How Long Does it Take to Climb Kilimanjaro

How long does it take to climb Kilimanjaro?

Kilimanjaro has been climbed from the park gates to the summit in a little over just 5 hours, and yet the Royal Geographical Society suggests that trekkers should not spend less than 10 days reaching the summit? So, how long does it usually take and what is safe?

Having assisted more than 10,000 trekkers to the summit of Kilimanjaro, I came to learn years ago that it is impossible to prescribe a specific practice for all climbers, and that the amount of time that is safe to spend ascending and descending Kilimanjaro depends on a number of factors - most significantly of which being whether the climber has recently been to high altitude or, if not, whether their bodies have experienced altitude previously, albeit, long enough ago that they are no longer acclimatised from that experience.

I have found in my own case that I need around 3 days to reach the summit of Kilimanjaro comfortably, but I believe that this is because I have been to high altitude so many times that my body has become accustomed to adapting quickly.

Exceptions to the Alleged "Rules"

Additionally, though I have never read of such a phenomenon in any scientific journal - though the accounts of Noel Odell's experiments above the North Col on Mount Everest in the 1920's would seem to corroborate my claim - I have noticed that it is possible (though definitely not recommended) to effectively "sneak up" on the mountain and ascend quickly, provided that you are able to descend very quickly to a safe altitude after only a very short exposure.

I discovered this phenomenon on 27th March 2000, when I climbed Kilimanjaro for the very first time. I was interested to discover whether it was possible to climb Kilimanjaro to the summit from the park gate in under a day without acclimatisation. I have the time recorded somewhere, though not immediately to hand, and I think the time it took me to reach the summit from Marangu Gate was some 12 hours and 47 minutes. It was a very uncomfortable experience and I recall hallucinating somewhat, though never feeling unsafe, and knowing that were I to get into trouble I could immediately descend and my symptoms would ameliorate within a loss of just some 300 - 500 vertical metres. But I think the reason that I was able to do this is because - and substantial subsequent experience has corroborated this - the worst effects of AMS have a delayed onset and usually occur when your respiratory drive is relatively depressed.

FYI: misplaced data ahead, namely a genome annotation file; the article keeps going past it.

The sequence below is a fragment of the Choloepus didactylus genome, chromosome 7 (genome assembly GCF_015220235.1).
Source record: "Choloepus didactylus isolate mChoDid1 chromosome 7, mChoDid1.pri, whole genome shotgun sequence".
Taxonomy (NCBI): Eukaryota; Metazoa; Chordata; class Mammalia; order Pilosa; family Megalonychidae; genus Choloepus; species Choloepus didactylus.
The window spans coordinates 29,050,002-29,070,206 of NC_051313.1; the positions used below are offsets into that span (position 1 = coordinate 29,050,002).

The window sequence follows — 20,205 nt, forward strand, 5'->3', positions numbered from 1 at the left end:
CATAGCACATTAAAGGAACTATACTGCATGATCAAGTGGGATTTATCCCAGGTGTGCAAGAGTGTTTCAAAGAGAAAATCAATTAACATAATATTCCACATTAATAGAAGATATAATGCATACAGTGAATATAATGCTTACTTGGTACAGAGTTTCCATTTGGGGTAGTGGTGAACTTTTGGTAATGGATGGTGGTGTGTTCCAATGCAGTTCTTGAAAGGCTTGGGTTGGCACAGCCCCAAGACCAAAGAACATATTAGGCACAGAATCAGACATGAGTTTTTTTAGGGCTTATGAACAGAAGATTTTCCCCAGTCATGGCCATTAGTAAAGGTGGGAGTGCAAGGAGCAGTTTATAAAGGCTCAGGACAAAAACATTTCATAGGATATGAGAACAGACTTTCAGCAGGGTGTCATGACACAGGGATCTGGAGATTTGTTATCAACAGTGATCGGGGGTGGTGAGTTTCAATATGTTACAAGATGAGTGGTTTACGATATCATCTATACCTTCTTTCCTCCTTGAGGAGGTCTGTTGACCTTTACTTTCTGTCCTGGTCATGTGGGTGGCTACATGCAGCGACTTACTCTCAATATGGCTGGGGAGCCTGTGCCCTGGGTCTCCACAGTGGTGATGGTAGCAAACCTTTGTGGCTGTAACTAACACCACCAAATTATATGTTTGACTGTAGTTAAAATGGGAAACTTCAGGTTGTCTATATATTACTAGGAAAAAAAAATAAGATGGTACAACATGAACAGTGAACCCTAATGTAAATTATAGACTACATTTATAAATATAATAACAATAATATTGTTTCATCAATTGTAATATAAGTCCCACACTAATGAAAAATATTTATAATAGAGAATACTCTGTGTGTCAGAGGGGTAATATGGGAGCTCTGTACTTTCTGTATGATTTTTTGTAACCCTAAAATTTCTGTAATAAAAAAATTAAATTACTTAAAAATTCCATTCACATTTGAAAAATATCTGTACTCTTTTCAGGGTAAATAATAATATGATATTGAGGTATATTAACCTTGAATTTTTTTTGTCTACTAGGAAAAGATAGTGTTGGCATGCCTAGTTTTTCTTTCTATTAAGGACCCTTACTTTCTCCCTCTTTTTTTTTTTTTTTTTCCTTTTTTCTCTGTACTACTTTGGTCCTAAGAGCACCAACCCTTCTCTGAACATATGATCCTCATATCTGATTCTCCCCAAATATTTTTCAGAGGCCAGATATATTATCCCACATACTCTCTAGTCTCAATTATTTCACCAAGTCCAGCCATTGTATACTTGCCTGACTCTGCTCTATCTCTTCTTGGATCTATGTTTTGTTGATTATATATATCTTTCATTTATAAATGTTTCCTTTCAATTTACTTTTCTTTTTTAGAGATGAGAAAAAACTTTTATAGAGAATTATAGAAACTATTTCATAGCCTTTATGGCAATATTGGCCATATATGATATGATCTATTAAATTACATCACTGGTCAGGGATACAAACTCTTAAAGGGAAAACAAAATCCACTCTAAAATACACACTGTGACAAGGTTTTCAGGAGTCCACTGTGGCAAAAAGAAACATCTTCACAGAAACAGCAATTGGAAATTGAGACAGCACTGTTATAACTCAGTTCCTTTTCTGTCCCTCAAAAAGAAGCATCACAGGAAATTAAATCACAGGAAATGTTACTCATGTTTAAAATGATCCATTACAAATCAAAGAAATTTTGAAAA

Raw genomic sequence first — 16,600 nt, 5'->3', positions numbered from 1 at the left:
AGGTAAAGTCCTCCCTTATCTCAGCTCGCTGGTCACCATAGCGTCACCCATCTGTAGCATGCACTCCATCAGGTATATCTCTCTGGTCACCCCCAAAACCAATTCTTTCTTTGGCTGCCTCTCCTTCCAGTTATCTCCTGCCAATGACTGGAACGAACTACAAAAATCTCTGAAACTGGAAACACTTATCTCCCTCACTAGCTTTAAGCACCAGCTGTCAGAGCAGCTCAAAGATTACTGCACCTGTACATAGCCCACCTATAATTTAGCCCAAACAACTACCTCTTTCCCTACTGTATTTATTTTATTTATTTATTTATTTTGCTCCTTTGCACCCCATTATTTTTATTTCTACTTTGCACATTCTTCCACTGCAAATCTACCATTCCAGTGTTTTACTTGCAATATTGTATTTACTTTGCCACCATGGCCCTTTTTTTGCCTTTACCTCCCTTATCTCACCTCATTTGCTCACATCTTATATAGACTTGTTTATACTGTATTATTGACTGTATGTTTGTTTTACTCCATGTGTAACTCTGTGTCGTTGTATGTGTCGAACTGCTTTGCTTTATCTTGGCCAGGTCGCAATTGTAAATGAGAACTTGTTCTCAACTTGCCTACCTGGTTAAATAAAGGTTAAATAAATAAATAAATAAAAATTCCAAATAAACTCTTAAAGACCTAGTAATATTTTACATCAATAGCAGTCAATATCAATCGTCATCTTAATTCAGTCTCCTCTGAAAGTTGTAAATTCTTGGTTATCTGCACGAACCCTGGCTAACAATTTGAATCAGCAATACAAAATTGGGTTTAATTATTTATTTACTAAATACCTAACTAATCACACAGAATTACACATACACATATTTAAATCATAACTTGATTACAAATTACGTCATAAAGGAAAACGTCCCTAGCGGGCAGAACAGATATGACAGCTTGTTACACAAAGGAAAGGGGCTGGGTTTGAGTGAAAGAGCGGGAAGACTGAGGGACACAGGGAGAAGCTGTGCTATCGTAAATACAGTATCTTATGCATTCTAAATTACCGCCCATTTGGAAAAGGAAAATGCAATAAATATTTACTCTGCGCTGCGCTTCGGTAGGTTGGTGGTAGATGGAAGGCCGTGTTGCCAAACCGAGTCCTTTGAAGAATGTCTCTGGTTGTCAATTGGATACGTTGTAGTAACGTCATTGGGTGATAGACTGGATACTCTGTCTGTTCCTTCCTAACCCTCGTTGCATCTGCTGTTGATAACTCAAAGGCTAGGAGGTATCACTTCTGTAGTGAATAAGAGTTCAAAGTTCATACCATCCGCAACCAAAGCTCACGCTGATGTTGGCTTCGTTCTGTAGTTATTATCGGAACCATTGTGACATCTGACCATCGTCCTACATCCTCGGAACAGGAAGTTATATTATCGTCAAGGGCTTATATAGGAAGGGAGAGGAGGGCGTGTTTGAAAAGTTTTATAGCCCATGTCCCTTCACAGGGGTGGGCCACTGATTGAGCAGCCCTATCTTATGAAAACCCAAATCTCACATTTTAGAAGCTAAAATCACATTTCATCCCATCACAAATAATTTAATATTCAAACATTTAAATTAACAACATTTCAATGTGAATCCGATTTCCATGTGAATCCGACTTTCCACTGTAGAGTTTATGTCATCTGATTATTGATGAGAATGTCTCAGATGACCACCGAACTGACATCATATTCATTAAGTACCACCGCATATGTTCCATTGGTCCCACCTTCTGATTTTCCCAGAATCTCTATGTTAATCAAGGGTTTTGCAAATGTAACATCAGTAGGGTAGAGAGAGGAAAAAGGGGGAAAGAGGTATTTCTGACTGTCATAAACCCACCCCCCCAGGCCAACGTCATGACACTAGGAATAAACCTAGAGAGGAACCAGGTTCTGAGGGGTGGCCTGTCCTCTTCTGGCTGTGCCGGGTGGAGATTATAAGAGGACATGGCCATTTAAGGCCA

But notwithstanding these and similar experiements, for those who are neither acclimatised, nor have had significant past experience of trekking at altitude, as a company we have come to find that the optimum length of a Kilimanjaro climb - to include the ascent and descent - is some 7-8 days, with the final day and a half of this time being spent descending.

Our TK Lemosho Route

Our unique variation on the Lemosho Route conveniently offers both schedules, the 7 and 8 day. If able to spend 8 days on Kilimanjaro, that would tend to be our recommendation generally, so as to err on the side of caution in the event tat the guide judges that you are not acclimatising at the hoped-for rate, though if only 7 days is available, we would still be confident that some 19 out of every 20 trekkers should expect to summit with us.

How Much Does It Cost to Climb Kilimanjaro?
Wednesday, February 19th 2020

I think the question of how much it costs to climb Kilimanjaro is a little like asking, how much it costs to buy 'a car'! Apart from the obvious question of how many people you want the car to carry and whether you want it to have offroad capability, there are more subtle considerations.


While we've assisted people in their 70s, a 5 year old, amputees, and quadriplegics to the summit, and while in theory, pretty much everyone could climb Kilimanjaro, nonetheless, many people have told us that climbing Kilimajaro is the hardest thing they've ever done in their lives - and some of these people have been professional athletes (rugby players).

Fastest Ascent of Kilimanjaro
Monday, August 10th 2015

Karl Egloff, a dual Swiss-Ecuadorian national, on 13th August 2014, is believed to have ascended Kilimanjaro in 4 hours 56 minutes, breaking Kilian Jornet's record of 5 hours 23 minutes set the previous year.